Along the lines of X is supposed to be a rare earth element, but it’s not nearly so rare as Y, which is not. And then there’s…

It is not that Ytterby is particularly unique, it is just that there elements (probably because they have similar physical properties) tend to occur together, in mixed ores, and Ytterby just happened to be the first place where such ores were discovered, and came to the attention of chemists, at a time when chemical knowledge and techniques had reached a stage at which it was able to identify elements. Places where such ores are to be found are fairly rare, but there are lots of them throughout the world.

There is a further question about why such elements tend to occur together, and indeed, why certain elements get concentrated into ores at all, instead of being distributed more or less even throughout the body of the Earth (which would make them much more difficult to discover, let alone extract in useful quantities). I may have this wrong, but I think ore formation generally has to do with how stuff of different melting points and perhaps densities fractionates out within molten rock. That is why I said that it is probably similar physical properties that causes these elements to tend to occur together. (Do we have a geologist on the board who actually knows about this stuff? _ is it Mr Dibble who is a geologist? Someone is I think.)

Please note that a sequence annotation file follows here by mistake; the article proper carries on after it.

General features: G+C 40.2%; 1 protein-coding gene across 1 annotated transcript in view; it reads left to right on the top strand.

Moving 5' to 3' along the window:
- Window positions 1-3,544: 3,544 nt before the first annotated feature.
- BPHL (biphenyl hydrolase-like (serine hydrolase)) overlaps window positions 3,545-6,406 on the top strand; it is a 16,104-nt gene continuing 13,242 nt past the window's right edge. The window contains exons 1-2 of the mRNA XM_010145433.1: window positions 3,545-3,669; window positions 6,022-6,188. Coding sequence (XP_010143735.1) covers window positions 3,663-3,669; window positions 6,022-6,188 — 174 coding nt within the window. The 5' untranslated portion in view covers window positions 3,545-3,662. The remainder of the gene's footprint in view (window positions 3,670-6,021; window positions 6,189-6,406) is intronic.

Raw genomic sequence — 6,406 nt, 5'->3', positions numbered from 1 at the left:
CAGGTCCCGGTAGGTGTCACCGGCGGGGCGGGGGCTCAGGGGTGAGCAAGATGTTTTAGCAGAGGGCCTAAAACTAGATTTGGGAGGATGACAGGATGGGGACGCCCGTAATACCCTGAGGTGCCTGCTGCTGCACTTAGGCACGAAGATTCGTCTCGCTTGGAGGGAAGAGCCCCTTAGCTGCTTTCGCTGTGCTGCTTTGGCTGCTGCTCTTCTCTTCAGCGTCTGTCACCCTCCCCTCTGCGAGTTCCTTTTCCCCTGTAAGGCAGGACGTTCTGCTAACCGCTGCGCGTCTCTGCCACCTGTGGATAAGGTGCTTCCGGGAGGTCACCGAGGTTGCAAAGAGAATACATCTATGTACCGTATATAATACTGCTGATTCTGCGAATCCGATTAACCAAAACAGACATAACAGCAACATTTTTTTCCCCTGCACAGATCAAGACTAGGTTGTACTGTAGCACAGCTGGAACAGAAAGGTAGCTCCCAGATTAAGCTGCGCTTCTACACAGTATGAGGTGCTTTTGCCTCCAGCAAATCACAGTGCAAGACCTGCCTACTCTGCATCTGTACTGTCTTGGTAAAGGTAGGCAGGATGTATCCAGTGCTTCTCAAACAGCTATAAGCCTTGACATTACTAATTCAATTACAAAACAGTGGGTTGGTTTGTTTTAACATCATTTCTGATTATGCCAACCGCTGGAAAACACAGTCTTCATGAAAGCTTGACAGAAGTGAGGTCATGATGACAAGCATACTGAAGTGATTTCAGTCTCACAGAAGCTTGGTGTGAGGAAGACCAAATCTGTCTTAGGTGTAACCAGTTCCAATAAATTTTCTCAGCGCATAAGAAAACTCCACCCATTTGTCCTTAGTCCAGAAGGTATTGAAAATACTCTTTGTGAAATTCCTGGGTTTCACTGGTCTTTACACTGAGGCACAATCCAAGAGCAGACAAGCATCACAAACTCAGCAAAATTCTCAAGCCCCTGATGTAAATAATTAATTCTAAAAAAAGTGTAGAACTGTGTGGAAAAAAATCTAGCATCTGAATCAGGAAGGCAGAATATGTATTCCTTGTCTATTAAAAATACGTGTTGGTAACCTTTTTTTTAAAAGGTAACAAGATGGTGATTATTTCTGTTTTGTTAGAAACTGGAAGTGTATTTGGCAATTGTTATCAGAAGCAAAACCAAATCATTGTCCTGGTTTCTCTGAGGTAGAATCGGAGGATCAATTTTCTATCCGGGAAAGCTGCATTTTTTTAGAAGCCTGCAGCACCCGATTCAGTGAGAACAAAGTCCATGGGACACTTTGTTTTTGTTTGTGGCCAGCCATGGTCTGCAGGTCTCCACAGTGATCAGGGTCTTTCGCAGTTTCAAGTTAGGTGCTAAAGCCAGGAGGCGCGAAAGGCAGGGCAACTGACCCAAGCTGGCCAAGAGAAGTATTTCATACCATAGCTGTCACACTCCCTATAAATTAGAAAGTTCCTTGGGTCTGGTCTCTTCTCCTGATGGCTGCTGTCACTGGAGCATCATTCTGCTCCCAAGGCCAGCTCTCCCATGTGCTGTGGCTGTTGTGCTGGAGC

I’m not a geologist, but I think there’s a chemical component to it as well. Otherwise I can’t see why silver and gold would tend to be found in the company of copper: They have different melting points and densities, but are all in the same column of the periodic table.

Were they that short of names that four different elements are named after Ytterby?

It has occurred to me over the years that perhaps meteors rich in certain elements randomly land in certain areas and that explains the concentrations.

Just now it seems that that may be only partially explain it.

REEs do have very similar chemistries. They’re a pain to separate on purpose, and underground hydrothermal and redox processes don’t do it any better.

The process you’re looking for is fractional crystallization.